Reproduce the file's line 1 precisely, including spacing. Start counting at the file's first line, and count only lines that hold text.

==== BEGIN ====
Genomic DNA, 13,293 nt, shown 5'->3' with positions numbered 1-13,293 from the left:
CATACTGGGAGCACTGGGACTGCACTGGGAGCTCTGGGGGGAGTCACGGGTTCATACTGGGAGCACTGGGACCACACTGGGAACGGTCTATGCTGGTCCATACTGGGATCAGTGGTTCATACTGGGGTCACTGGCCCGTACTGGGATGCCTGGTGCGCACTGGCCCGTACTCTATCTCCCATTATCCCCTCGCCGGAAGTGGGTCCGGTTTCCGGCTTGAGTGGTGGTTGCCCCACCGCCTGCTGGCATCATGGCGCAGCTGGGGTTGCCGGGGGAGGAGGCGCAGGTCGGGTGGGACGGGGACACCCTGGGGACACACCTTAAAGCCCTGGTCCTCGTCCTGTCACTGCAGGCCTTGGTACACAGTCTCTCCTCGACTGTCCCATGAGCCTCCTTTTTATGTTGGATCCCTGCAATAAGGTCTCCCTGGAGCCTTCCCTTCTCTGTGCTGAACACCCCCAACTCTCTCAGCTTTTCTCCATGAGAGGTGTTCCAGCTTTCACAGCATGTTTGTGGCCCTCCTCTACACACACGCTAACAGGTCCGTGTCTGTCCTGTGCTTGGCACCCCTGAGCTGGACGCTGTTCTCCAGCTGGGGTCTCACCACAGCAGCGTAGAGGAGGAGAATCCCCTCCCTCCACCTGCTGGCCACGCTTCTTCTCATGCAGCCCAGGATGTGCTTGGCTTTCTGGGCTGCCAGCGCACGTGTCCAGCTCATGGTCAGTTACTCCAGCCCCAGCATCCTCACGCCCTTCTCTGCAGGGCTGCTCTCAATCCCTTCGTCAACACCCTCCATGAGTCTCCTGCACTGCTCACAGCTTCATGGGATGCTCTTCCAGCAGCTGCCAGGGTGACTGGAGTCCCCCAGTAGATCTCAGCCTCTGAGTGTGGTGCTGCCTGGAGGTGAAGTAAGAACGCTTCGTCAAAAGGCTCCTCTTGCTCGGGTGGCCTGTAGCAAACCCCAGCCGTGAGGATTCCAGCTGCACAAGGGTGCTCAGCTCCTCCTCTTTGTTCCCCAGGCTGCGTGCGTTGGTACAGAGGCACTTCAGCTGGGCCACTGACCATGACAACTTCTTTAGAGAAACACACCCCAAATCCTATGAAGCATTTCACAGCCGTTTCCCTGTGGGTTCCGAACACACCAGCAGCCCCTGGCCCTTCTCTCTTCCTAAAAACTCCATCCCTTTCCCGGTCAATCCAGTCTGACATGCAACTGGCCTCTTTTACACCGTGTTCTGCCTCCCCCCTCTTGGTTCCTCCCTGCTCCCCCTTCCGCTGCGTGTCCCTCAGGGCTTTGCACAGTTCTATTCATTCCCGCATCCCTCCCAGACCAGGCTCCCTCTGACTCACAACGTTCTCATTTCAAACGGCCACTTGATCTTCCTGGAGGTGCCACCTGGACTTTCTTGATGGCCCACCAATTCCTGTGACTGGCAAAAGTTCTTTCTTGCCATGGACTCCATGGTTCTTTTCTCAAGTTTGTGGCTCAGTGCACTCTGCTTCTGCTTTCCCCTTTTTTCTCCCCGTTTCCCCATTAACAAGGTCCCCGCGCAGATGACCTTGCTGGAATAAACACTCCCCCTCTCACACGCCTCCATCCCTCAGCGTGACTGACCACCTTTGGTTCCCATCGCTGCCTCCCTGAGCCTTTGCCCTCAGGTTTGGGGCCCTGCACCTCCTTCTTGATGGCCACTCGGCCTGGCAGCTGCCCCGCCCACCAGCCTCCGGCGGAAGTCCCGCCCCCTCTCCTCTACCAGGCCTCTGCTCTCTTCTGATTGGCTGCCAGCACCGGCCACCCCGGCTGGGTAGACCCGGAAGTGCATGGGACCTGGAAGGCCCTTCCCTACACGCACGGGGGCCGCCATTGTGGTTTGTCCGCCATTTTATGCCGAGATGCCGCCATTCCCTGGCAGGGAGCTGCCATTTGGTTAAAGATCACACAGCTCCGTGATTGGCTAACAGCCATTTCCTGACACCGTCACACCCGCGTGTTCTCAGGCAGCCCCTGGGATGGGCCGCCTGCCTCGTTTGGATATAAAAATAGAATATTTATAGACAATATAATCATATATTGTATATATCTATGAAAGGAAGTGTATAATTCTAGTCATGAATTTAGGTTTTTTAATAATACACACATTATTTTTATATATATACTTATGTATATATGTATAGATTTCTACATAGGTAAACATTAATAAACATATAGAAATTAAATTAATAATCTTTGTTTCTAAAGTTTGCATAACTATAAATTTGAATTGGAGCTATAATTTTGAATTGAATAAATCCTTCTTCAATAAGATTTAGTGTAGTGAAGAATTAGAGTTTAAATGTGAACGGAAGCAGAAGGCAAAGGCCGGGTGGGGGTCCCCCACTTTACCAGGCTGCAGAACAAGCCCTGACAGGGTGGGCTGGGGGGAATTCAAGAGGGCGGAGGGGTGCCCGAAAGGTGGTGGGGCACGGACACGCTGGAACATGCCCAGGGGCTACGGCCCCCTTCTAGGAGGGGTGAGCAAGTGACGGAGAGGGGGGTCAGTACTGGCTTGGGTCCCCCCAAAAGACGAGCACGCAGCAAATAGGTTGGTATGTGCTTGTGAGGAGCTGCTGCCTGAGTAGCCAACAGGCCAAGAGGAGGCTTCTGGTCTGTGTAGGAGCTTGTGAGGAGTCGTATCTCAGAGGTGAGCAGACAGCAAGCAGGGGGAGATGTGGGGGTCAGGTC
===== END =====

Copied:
Genomic DNA, 13,293 nt, shown 5'->3' with positions numbered 1-13,293 from the left: